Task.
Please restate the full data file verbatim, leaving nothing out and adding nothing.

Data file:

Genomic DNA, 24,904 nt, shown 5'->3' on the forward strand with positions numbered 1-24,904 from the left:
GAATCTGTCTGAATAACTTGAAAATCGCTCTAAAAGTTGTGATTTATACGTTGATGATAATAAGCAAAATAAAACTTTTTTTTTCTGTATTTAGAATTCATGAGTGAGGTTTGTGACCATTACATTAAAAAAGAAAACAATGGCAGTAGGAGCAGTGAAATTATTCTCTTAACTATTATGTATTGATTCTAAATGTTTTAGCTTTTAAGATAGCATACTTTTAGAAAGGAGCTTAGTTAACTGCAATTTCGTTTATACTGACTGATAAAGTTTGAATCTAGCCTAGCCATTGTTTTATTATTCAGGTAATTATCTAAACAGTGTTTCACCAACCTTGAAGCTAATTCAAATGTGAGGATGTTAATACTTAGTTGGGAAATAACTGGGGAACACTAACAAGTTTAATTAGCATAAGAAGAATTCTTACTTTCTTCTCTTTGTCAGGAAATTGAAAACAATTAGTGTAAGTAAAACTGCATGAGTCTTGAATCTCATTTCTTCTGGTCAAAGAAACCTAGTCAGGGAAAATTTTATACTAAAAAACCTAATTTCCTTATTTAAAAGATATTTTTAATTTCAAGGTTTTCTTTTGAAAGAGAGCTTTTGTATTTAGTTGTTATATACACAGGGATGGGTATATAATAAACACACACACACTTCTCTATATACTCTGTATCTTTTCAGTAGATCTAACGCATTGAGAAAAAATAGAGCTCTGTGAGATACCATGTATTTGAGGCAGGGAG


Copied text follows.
Genomic DNA, 24,904 nt, shown 5'->3' on the forward strand with positions numbered 1-24,904 from the left:
GAATCTGTCTGAATAACTTGAAAATCGCTCTAAAAGTTGTGATTTATACGTTGATGATAATAAGCAAAATAAAACTTTTTTTTTCTGTATTTAGAATTCATGAGTGAGGTTTGTGACCATTACATTAAAAAAGAAAACAATGGCAGTAGGAGCAGTGAAATTATTCTCTTAACTATTATGTATTGATTCTAAATGTTTTAGCTTTTAAGATAGCATACTTTTAGAAAGGAGCTTAGTTAACTGCAATTTCGTTTATACTGACTGATAAAGTTTGAATCTAGCCTAGCCATTGTTTTATTATTCAGGTAATTATCTAAACAGTGTTTCACCAACCTTGAAGCTAATTCAAATGTGAGGATGTTAATACTTAGTTGGGAAATAACTGGGGAACACTAACAAGTTTAATTAGCATAAGAAGAATTCTTACTTTCTTCTCTTTGTCAGGAAATTGAAAACAATTAGTGTAAGTAAAACTGCATGAGTCTTGAATCTCATTTCTTCTGGTCAAAGAAACCTAGTCAGGGAAAATTTTATACTAAAAAACCTAATTTCCTTATTTAAAAGATATTTTTAATTTCAAGGTTTTCTTTTGAAAGAGAGCTTTTGTATTTAGTTGTTATATACACAGGGATGGGTATATAATAAACACACACACACTTCTCTATATACTCTGTATCTTTTCAGTAGATCTAACGCATTGAGAAAAAATAGAGCTCTGTGAGATACCATGTATTTGAGGCAGGGAG